How Taking Calculated Risks Can Grow Your Business Taking strategic risks can attract success and distinguish you from the herd.

By Edward Fernandez

Key Takeaways

  • Why entrepreneurs should embrace calculated risks
  • How to calculate risks carefully
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Risk is expected in life, especially for an entrepreneur. And it's been my experience that risk tolerance plays a significant role in an entrepreneur's level of success across personal, professional, familial and spiritual areas of life.

As someone who has navigated through uncertainty as Founder, President and CEO of 1031 Crowdfunding, I've come to define and approach risk through a series of eye-opening professional and personal experiences, many of which have proven to be good learning experiences, some of which I discuss below:

Related: Entrepreneurship is a Game of Calculated Risk

How to calculate risk carefully

Not all risk is the same — as an entrepreneur, it's important to differentiate between unnecessary risk and calculated risk. Throughout my career, I have developed a strategic approach to risk management. Calculated risk involves making informed decisions in order to increase chances of significant rewards and growth. It's like a business owner who invests heavily in groundbreaking technology, anticipating future market trends. In contrast, unnecessary risks are like throwing darts in the dark, often leading to adverse outcomes.

In my role as a business leader, I scrutinize and plan for every possible outcome. For me, this involves analyzing market data, assessing potential outcomes and drawing parallels from successful precedents. It's a methodical process, much like an architect planning a skyscraper, ensuring each step is part of a carefully crafted design, rather than haphazardly constructing something without a floorplan or construction permits.

Taking risks early on can attract later success

My lessons in taking calculated risks were honed early in my career. Before starting 1031 Crowdfunding, I worked for another executive and, as a younger and less experienced team member, was not well-paid. To save money, my wife and I adopted a frugal lifestyle, sustaining our family on far fewer groceries than we can afford to enjoy today. This discipline was not mere penny-pinching — it was a strategic choice that gave us the buffer to absorb potential financial shocks. When the paychecks gradually increased in size, we gradually allowed ourselves more comfort. This discipline paid off: It was the financial bedrock upon which I built my current business. The bottom line here is that starting a new company was a calculated risk. I took a risk in venturing off to start my own company, and living a more humble lifestyle helped make that risk feel more calculated and careful.

When taking risks in your career, managing personal finances is just an example of how to be risk-averse and cautious. On a larger scale, in business, understanding your client's financial situation is key. In my line of work, knowing the investor is paramount. I stick to ventures within my area of expertise and partner solely with accredited investors. Before accepting an investment, I evaluate investor factors such as age, risk tolerance, asset preference and financial health. This due diligence enables me to best match potential investors with opportunities in fractional real estate ownership that align with their comfort and expectations regarding risk.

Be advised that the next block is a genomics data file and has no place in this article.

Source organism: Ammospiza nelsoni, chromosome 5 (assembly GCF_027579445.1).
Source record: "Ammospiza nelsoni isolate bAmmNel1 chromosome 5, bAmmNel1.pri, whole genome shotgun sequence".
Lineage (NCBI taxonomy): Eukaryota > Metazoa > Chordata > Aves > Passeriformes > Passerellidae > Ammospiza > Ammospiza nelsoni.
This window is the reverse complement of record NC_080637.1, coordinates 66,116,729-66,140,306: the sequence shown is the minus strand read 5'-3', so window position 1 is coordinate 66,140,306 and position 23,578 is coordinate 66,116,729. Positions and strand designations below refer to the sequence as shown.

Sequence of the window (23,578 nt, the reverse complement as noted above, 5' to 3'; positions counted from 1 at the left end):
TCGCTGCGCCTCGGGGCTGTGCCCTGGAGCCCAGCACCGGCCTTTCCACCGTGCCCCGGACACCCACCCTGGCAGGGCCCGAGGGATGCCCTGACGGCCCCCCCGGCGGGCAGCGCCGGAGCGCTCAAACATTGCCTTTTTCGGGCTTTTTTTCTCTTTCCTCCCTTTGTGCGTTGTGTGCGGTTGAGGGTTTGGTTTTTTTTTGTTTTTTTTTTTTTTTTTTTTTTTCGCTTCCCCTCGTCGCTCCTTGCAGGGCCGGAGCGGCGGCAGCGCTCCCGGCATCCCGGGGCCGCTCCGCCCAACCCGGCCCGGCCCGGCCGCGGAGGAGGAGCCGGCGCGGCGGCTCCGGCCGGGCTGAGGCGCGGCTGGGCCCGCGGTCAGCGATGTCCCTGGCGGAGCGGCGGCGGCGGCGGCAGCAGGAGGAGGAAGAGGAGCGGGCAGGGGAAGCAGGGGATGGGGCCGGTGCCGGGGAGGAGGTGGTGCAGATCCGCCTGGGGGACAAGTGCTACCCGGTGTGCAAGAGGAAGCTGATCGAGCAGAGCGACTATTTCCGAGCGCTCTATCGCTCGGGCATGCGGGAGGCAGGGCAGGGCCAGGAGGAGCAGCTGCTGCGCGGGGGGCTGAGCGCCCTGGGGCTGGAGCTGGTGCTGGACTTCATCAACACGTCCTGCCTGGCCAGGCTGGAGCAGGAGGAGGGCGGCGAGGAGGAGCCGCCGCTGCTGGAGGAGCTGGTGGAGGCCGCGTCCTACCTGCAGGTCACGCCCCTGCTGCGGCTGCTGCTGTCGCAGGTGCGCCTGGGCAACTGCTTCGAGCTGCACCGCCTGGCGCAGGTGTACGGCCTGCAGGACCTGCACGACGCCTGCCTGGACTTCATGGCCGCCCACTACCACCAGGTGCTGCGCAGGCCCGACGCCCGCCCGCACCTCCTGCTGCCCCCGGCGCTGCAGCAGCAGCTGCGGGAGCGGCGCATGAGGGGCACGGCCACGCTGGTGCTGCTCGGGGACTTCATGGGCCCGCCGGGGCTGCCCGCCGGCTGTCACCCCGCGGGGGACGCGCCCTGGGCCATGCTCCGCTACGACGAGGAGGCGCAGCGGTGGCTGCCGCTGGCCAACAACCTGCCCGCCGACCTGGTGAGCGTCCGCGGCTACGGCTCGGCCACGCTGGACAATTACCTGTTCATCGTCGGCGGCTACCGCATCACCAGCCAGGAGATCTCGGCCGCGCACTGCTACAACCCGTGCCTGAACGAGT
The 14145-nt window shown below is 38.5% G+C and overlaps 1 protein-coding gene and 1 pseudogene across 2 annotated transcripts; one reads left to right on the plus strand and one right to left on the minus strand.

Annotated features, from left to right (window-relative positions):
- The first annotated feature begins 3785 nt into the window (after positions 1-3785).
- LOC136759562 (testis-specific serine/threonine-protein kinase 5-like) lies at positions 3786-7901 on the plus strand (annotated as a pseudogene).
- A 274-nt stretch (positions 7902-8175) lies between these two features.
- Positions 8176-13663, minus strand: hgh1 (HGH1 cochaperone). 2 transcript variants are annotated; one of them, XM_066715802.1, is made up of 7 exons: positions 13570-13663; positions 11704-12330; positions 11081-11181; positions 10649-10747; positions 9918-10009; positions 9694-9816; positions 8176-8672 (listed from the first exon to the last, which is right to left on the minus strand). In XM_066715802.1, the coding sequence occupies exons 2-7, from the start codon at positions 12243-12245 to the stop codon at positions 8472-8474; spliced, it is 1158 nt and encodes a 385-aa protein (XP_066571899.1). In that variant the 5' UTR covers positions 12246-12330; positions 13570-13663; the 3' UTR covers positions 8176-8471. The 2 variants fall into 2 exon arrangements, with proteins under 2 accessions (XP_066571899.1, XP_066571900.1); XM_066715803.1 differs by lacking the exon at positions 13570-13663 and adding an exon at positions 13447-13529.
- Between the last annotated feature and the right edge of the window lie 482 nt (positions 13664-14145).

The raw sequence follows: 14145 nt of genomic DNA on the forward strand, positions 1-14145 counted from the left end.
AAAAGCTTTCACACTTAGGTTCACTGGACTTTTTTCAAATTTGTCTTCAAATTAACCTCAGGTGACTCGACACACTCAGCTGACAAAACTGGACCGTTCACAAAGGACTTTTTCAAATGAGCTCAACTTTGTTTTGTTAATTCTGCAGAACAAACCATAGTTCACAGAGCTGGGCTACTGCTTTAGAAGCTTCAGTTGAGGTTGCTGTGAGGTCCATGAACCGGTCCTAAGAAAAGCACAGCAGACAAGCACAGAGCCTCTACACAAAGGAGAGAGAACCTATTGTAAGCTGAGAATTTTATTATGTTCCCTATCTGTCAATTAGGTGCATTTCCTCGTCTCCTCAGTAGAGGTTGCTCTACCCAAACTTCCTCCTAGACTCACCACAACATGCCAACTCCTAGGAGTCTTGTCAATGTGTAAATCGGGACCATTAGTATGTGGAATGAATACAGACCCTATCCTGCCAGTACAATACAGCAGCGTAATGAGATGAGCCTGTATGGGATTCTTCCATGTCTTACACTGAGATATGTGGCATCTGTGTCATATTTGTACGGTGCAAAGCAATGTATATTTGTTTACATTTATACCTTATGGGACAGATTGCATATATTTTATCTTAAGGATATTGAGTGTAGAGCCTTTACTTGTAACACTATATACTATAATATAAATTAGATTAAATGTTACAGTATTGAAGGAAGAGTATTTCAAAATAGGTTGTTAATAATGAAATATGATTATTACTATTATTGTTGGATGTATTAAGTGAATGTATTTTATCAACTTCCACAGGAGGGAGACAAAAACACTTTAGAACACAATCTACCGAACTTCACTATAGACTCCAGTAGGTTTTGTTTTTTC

Related: Get Out of Your Comfort Zone, Take Risks and Run With the Big Dogs

Entrepreneurship is risky business, but faith helps calm the waters

While risk in business can be quantified and managed, faith doesn't lend itself to calculation. Yet, my faith has been a guiding force in my life, providing a psychological edge — a belief that there is a presence beyond balance sheets and business plans. Faith emboldens me with confidence and helps propel me to work hard and make smarter decisions. Good judgment and self-trust are the byproducts of this faith and are crucial elements that can contribute to making calculated risks.

Being an entrepreneur is not a path for the faint-hearted or the risk-averse. Rather, it's for those who dare to dream and are ready to back or fund those dreams. If you're comfortable in the herd, with the regularity of a paycheck and the predictability of routine, that's a valid choice. But if you're driven by the entrepreneurial spirit and willing to challenge the status quo, then embrace calculated risks. It's these risks that will set you apart, potentially elevating your business from mediocrity to success. Bear in mind that thriving as an entrepreneur is easier said than done and involves many mental and monetary costs.

No risk means no growth

In sum, calculated risks can be catalysts for business growth. They demand a clear understanding of your financial health, a respect for the risk appetites of your stakeholders and an unshakeable belief in your vision, supported by informed decision-making. It's a delicate balance, where one weighs the potential gains against possible losses, embracing opportunities that offer a tangible path to success.

Remember, every great business story is punctuated by moments when calculated risks transformed into remarkable achievements. So, as you plot the trajectory of your business, factor in calculated risks — they're not just gambles, they're informed decisions that could potentially script your success story.

Related: You Have to Take Risks to Succeed. Here Are 4 Risk-Taking Benefits in Entrepreneurship

Edward Fernandez

Entrepreneur Leadership Network® Contributor

President & CEO

Want to be an Entrepreneur Leadership Network contributor? Apply now to join.

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